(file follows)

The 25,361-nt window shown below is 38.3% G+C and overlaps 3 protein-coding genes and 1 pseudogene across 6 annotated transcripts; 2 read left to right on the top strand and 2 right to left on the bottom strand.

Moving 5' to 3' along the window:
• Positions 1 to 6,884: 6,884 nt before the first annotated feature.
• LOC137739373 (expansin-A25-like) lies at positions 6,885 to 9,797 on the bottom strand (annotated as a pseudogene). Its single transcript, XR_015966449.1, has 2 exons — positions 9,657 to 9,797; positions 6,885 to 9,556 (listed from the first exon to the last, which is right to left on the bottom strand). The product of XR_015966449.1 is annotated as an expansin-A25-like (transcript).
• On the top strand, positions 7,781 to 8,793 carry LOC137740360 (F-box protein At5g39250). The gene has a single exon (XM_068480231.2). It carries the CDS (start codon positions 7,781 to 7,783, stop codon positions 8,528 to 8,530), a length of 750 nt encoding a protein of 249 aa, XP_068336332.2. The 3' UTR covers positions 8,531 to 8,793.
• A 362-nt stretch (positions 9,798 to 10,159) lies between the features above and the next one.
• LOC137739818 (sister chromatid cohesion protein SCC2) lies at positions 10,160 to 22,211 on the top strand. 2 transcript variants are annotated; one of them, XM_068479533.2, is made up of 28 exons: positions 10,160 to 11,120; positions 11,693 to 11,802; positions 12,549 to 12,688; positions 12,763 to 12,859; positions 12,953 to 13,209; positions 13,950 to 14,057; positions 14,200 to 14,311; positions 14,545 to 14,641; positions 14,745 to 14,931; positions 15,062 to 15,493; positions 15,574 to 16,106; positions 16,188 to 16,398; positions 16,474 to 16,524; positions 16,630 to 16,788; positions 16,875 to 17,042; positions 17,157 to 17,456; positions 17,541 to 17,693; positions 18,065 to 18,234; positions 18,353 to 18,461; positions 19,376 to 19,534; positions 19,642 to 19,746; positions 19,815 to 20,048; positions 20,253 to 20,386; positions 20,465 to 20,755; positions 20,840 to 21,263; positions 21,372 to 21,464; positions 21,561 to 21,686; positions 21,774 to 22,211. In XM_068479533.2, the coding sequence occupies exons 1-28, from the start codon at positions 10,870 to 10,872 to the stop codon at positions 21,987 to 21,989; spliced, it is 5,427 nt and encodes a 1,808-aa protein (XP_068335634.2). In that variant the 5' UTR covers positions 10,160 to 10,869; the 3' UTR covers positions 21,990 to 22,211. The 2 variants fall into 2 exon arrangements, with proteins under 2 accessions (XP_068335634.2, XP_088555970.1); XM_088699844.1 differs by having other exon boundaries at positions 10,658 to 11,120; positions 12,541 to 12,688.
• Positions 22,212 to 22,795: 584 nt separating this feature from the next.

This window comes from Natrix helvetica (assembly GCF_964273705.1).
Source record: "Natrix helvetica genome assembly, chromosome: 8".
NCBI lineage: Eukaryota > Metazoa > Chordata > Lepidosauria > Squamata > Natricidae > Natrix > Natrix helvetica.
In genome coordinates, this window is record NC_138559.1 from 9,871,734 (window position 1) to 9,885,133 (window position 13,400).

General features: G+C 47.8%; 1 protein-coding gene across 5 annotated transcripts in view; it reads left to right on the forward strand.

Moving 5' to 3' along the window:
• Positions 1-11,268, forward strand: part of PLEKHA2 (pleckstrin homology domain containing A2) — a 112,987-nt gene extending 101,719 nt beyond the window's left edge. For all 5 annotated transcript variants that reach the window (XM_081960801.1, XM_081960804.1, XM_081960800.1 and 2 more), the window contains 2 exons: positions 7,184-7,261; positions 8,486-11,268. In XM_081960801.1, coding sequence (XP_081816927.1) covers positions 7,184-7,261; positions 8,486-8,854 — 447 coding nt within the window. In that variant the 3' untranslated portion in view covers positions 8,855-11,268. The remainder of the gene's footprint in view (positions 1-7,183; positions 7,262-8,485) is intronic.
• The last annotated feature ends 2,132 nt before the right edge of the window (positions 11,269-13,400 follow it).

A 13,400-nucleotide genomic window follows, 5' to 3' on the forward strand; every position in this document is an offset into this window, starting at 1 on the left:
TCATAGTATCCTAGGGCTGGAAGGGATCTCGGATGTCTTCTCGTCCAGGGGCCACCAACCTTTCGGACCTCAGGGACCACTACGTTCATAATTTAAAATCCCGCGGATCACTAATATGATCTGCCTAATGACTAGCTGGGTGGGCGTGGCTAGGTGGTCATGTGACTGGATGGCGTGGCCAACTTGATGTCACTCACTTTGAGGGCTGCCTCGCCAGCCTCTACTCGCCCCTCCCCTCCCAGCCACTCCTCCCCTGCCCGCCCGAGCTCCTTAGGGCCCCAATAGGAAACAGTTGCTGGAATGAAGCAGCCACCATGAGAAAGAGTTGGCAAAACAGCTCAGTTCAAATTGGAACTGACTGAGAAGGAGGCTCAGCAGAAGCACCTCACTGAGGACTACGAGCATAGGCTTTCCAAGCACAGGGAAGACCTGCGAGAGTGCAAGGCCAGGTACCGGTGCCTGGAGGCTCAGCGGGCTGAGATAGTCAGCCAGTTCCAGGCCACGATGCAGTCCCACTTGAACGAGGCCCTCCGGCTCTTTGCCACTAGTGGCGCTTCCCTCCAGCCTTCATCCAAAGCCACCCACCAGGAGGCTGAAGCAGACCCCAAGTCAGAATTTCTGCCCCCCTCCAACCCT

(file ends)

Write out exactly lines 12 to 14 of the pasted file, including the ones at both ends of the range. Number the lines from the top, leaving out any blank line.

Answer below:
In genome coordinates, this window is record NC_138559.1 from 9,871,734 (window position 1) to 9,885,133 (window position 13,400).

General features: G+C 47.8%; 1 protein-coding gene across 5 annotated transcripts in view; it reads left to right on the forward strand.

Moving 5' to 3' along the window: